We know him as ‘Geoffrey’ and he hailed from the region in Wales today known as Monmouth. His name (in Welsh) was Gruffudd ap Arthur but his friends at the time would have known him as Galfridus Artur(us) though he chose to render it in his works in Latin (Galfridus Monemutensis) since he was a man of both education and God and since Latin spoke so clearly of both. Later, his peers have suggested that he chose the name Galfridus Arturus (Geoffrey Arthur) himself as a conceit to the fame he earned with his works. Which, as it turns out, was largely bollocks…
Geoffrey wrote a number of works purporting to be based on real (written or oral) history but which, it turns out, were greatly fictionalised. He does seem to have had a genuine interest in the early history of his country/s (Wales and England) and gone to town on some of the Welsh legends.
However…there is actually no evidence that Geoffrey was Welsh at all and, in fact, his Welsh language might have been quite poor. Monmouth was a Marcher (border) land and was overrun in the century leading up to Geoffrey’s birth there by Bretons forming the ‘wave’ part of the Norman invasion. Arthur and Galfridus are both Norman names, not Welsh.
Neither did he do most of his writing in Wales/Monmouth though he may well have trained in a Catholic priory there. As soon as he was of age he seems to have headed off to Oxford to be a canon there, situating himself at the epicentre of culture and learning of its day. He quietly rose through the ranks and in 1152 he was made Bishop of St Asaph (Wales) but probably never even travelled to his see given the warring going on in Wales at the time and, anyway, he only lived a few years longer, dying in 1155.
In fact, being Bishop of St Asaph appears to have been a pretty periolous affair as the Welsh locals rebelled against the English (Norman) rule being forced on them, so perhaps that’s a much better reason for him to have put off visiting. Regardless in 1155 he was replaced in the role, implying death, so perhaps he did finally decide to visit his see and it didn’t go well. The man who replaced him also died after only a year in the same role. All the ones before them lived long lives in the role. But they were Welsh. Hmm….
His works, at the time, were purported to be translations of obscure but actual histories of Britain, and were massively popular, publicly. But, though they may well have been inspired by some older written or oral tradition (while verifiable history in them is scant, it is enough to make that likely) it is now accepted that they are greatly embellished and dramaticised.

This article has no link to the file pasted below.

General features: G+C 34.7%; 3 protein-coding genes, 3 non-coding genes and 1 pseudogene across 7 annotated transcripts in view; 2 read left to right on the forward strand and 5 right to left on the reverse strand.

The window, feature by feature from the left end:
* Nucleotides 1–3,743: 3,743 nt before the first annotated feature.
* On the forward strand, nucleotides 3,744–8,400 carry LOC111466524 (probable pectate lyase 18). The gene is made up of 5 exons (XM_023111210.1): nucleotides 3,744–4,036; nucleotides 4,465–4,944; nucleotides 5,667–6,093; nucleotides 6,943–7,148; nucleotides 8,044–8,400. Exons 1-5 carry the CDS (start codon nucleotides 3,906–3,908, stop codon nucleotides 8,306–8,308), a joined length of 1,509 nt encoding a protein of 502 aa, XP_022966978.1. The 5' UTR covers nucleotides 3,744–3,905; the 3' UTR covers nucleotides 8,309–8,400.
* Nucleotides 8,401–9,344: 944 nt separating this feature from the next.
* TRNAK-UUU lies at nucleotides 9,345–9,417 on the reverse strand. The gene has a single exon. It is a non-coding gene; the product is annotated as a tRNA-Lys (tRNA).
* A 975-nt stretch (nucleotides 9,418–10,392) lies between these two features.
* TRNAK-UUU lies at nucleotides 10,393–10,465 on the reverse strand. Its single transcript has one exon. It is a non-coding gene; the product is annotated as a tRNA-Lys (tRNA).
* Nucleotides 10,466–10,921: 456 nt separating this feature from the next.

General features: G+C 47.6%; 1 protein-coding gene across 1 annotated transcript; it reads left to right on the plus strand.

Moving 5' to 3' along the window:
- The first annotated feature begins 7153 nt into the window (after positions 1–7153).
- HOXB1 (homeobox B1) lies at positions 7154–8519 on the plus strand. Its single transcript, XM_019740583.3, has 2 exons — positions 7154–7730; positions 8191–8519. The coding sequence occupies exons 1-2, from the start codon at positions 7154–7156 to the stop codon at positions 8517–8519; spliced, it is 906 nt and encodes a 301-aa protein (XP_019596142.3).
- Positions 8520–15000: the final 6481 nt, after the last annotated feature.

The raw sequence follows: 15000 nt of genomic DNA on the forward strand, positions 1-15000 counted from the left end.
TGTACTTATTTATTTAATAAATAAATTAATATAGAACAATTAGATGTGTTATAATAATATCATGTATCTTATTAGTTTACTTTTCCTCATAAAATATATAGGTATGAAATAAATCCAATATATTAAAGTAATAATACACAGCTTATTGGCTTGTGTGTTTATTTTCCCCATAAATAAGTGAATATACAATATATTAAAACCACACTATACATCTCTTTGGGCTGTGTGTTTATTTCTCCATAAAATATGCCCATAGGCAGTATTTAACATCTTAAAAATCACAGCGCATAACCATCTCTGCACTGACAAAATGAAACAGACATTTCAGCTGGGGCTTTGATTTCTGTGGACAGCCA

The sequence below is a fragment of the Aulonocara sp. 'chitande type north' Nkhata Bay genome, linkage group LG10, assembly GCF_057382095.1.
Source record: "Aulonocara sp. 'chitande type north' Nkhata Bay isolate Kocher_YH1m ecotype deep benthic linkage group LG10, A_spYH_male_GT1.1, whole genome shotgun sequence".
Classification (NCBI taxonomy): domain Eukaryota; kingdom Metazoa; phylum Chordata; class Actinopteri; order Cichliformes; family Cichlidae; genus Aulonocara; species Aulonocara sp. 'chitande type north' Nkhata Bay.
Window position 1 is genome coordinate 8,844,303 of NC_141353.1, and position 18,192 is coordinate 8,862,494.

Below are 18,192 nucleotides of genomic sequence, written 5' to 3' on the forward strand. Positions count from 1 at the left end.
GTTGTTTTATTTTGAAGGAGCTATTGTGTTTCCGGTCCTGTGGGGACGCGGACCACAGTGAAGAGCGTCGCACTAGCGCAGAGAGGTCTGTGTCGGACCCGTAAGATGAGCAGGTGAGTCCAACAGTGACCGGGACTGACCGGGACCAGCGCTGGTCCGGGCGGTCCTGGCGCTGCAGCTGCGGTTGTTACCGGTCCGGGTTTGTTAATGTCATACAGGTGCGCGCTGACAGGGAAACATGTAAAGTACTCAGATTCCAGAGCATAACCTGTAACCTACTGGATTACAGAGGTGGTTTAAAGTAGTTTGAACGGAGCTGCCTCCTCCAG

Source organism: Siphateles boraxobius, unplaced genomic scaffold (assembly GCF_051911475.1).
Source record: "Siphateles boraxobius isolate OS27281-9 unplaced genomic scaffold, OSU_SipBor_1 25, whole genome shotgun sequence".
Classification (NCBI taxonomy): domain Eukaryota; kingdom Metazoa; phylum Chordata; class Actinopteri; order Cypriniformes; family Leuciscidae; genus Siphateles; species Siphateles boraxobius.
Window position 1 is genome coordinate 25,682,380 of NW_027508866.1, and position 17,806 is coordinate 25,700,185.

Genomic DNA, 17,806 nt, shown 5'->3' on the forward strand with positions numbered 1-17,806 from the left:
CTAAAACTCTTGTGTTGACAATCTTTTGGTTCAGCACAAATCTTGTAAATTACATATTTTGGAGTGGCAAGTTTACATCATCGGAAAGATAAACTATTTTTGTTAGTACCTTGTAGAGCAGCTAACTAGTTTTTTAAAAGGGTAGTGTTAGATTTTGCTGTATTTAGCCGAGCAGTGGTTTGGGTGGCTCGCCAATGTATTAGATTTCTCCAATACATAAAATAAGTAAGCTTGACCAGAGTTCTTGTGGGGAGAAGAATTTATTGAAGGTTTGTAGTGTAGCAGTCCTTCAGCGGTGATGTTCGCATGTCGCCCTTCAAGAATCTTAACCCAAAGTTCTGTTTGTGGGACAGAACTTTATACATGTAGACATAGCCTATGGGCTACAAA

Not surprisingly their dissemination was like wildfire across Europe and, while Geoffrey’s contemporaries might have sneered at his works, the public gobbled it up like the popular fiction it was pretending not to be.
His works relating to a wiseman named Merlin and then, later, a bunch of kings including a brutal warlord called Arthur (though probably majority fictional) have endured across a millennia references to Arthurian works are known as pre- or post-Galfirdian depending on whether their content has been ‘tarnished’ by his creative brush.
Later in his life he produced the Vita Merlini (the Life of Merlin) which, though generally unattributed, is widely accepted to also be his work. He seems to have had a crack at capturing history in a slightly more ethical fashion though his late attempt at credibility was poorly rewarded with low circulation and little recognition.
So, really, Geoffrey was the Dan Brown of his age. A man so gifted of pen and slick of tongue that entire populations went on to read his works as fact and not the fabulous fiction they actually were. Or Shakespeare, who used the works of others (whether inspirationally or derivatively) including Geoffrey’s as the basis for his great works.
Part of a writer’s job is to mine out of truth the details that will make it fantastic and engaging and memorable and Geoffrey certainly did that. Perhaps too well. His works were filed under ‘history’ for centuries.
And that’s not good. But it is what it is.
We will never know for certain whether it was Geoffrey’s intent that his works be read as literal history or just as the speculative renderings that modern non-fic bookshelves are full of today. Heck, there is now a whole sub-genre dedicated to ‘alternative history’, everything from creatively amplified Tudors to gloriously impossible Steampunk. I had a ball doing the same in my own works, taking scant facts and weaving them into fleshed out stories that might interpret the facts.
But therein lies one difference between Geoffrey’s work and mine. Mine is card-carrying, out-and-proud fiction. It doesn’t pretend to be actual history. If for no other reason than its full of dragons!
But what if Geoffrey didn’t mean his to be either? What if he was, in fact, a marvellous satirist and social observer and the whole thing was meant to be art and not science. I see no reason to think that it’s only modern brains who enjoy reading amplified histories, perhaps he was more novelist than we know. At a time when fiction was either non-existant or frowned upon.
Not for serious men of god. Teachers and religious leaders.
So…based on that great unknown, I’m prepared to throw Galfridus Artur(us) a bone and give him benefit of doubt.
If nothing else, his works resulted in such widespread distribution that copies have survived to today in multiple languages, and that has given historians and linguists hundreds of leads on a time that was otherwise remarkable for its lack of survivable records.
That’s gotta be worth something, huh?
For more, check out the very excellent summary here.